Prior consumer research has studied the impact of anthropomorphism on product perception and evaluation. This research explores how anthropomorphic thinking influences people's experience of emotions and subsequent consumption behavior. Based on research on emotion regulation and the psychological process of detachment, we show that individuals instructed to anthropomorphize sadness (i.e., think of sadness as a person) report less experienced sadness afterward (Studies 1 and 2A). The same result is observed for its opposite, happiness, such that anthropomorphic thinking dilutes happiness (Study 2B). We argue that this reduction of emotion occurs because anthropomorphic thinking increases the perceived distance between the self and the anthropomorphized emotion, thereby creating a feeling of detachment. Evidence for a detachment process is found via measurement (Studies 3 and 4) and a theory‐guided moderation, with the effect lessening when sadness is seen as a dependent (vs. independent) person (Study 3). These findings have implications for consumer behavior. When sadness is ameliorated by anthropomorphic thinking, people tend to display better self‐control in subsequent consumption, as manifested by a greater likelihood of choosing a healthier or more practical product (Studies 4 and 5).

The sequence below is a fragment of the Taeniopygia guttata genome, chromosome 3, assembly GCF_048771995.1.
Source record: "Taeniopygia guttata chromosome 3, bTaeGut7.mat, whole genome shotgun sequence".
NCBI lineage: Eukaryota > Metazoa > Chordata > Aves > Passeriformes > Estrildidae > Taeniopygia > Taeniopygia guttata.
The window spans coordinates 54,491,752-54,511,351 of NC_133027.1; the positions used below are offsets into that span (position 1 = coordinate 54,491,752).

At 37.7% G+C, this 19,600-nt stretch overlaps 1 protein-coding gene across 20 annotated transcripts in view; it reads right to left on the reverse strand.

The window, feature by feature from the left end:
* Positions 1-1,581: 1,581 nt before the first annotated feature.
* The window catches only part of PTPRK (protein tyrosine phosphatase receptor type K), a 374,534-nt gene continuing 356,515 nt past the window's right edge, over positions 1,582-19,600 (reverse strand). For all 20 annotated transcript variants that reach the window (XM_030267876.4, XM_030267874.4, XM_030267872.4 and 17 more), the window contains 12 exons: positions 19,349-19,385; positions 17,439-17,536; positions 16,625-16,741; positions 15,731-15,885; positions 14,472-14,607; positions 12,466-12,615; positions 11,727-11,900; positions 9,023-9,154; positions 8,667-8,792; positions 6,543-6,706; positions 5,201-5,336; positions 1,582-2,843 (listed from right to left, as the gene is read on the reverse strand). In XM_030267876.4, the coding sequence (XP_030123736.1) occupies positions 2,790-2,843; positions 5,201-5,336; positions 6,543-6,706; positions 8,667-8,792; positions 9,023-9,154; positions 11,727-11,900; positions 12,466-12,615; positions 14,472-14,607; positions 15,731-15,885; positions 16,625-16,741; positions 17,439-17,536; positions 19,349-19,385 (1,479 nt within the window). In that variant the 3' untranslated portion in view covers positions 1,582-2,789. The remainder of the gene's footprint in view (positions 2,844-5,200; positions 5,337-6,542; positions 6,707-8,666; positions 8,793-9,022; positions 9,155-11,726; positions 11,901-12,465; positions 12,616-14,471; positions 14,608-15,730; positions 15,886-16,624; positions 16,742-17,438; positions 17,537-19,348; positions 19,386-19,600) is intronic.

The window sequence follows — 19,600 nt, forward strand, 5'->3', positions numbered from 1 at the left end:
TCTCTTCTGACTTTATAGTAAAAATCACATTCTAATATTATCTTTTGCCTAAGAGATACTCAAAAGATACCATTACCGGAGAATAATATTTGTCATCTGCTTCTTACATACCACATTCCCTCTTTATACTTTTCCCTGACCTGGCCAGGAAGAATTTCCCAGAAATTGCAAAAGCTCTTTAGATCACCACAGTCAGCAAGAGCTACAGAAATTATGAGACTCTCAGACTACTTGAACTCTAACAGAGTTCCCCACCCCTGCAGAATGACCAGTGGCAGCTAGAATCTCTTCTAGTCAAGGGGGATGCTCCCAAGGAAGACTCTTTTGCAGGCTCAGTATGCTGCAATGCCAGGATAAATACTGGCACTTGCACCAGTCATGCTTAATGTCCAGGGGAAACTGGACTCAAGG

|Number of pages||295|
|Journal||Journal of Consumer Psychology|
|Publication status||Published - Apr 2020|